I am not suggesting that science is a subset of art, just that the theoretical backdrop may in fact fit inside art’s bubble. The practical whole of science has always felt much more universal, capable of being understood by alien beings in a way that art seems less likely to be. I venture that a significantly larger proportion of the intelligent life out there in the universe practice more of something like science than something like art.

Healthcare expenditure in the US and Co.

Sometime last week, I spent about one to two hours trying to answer a few questions. I wanted to know how much the US was spending on healthcare (HC) and what percentage of that HC spending was going into health IT (HIT) infrastructure. This was mostly for my own curiousity, an attempt to answer the question of whether we were spending a proportionate amount of our HC funds on IT as compared to other nations, or whether we had outrageously disparate statistics. My intention was not to do a cost analysis, but just to see what was out there, reported by various agencies. I assumed that a lot of the numbers would be public information, especially those pertaining to government investments in HC.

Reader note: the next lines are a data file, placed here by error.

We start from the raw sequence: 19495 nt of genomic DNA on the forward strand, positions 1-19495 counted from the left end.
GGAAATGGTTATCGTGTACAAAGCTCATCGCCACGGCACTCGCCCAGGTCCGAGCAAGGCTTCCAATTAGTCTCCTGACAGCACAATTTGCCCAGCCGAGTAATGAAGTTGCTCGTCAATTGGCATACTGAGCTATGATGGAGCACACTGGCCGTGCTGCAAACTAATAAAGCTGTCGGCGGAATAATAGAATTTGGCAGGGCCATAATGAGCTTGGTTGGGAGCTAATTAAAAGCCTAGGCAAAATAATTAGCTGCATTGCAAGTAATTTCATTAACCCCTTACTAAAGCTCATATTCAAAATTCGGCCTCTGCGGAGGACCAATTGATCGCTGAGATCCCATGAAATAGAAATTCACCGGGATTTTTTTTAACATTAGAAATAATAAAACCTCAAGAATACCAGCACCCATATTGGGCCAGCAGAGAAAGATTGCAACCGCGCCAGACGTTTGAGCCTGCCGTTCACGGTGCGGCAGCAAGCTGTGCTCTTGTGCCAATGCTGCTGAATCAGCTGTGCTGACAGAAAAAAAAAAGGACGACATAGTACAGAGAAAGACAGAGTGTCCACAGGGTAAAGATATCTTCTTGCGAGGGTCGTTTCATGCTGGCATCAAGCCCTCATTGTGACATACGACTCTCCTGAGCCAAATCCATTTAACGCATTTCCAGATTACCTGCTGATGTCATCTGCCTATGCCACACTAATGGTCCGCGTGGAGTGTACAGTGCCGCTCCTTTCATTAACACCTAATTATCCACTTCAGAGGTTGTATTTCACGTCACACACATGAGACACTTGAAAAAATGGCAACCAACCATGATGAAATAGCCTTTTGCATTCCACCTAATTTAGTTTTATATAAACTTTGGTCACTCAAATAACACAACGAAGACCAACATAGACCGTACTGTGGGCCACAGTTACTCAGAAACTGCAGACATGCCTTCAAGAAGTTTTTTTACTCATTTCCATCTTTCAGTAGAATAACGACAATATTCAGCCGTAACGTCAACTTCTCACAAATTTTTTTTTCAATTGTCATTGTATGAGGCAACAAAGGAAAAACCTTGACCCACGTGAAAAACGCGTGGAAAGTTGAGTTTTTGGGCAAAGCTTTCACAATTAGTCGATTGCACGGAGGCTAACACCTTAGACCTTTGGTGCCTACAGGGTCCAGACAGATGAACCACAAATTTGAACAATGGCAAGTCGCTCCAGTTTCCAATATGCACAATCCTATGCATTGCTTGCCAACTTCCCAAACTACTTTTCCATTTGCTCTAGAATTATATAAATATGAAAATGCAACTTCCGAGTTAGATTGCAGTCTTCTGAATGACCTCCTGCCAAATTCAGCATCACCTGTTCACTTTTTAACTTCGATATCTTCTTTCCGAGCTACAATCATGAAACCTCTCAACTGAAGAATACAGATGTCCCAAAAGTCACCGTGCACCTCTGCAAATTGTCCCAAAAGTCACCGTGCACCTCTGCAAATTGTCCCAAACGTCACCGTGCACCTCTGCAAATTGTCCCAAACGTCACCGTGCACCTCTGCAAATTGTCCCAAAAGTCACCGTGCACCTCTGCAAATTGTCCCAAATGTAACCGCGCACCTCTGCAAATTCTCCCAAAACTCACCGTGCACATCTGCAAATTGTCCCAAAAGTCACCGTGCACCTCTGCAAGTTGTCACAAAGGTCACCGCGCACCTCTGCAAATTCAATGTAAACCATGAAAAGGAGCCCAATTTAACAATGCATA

The entire process was a bit of a failure. This first table is straightforward enough; it shows that healthcare expenditure has been increasing steadily over the last decade.1 Since 2009, the percent of GDP spent on healthcare has stabilized around 17.3%. However, this is expected to increase this year and further in 2015 as more terms of the ACA go into effect. Some projections predict the per capita spending to increase to upwards of $13,000 by 2020.2

Year US population
(millions)
HC expenditure
(trillions $USD)
Percent
of GDP
Per capita
spending
2020 ~4.4 ~19.2 ~13,000
2017 ~3.7 ~18.4 ~11,000
2013 316 2.9 17.3 9,177
2012 313 2.8 17.2 8,915
2011 311 2.7 17.3 8,658
2010 309 2.6 17.4 8,411
2009 306 2.5 17.4 8,170
2008 304 2.4 16.4 7,936
2007 301 2.3 15.9 7,649
2006 298 2.2 15.6 7,264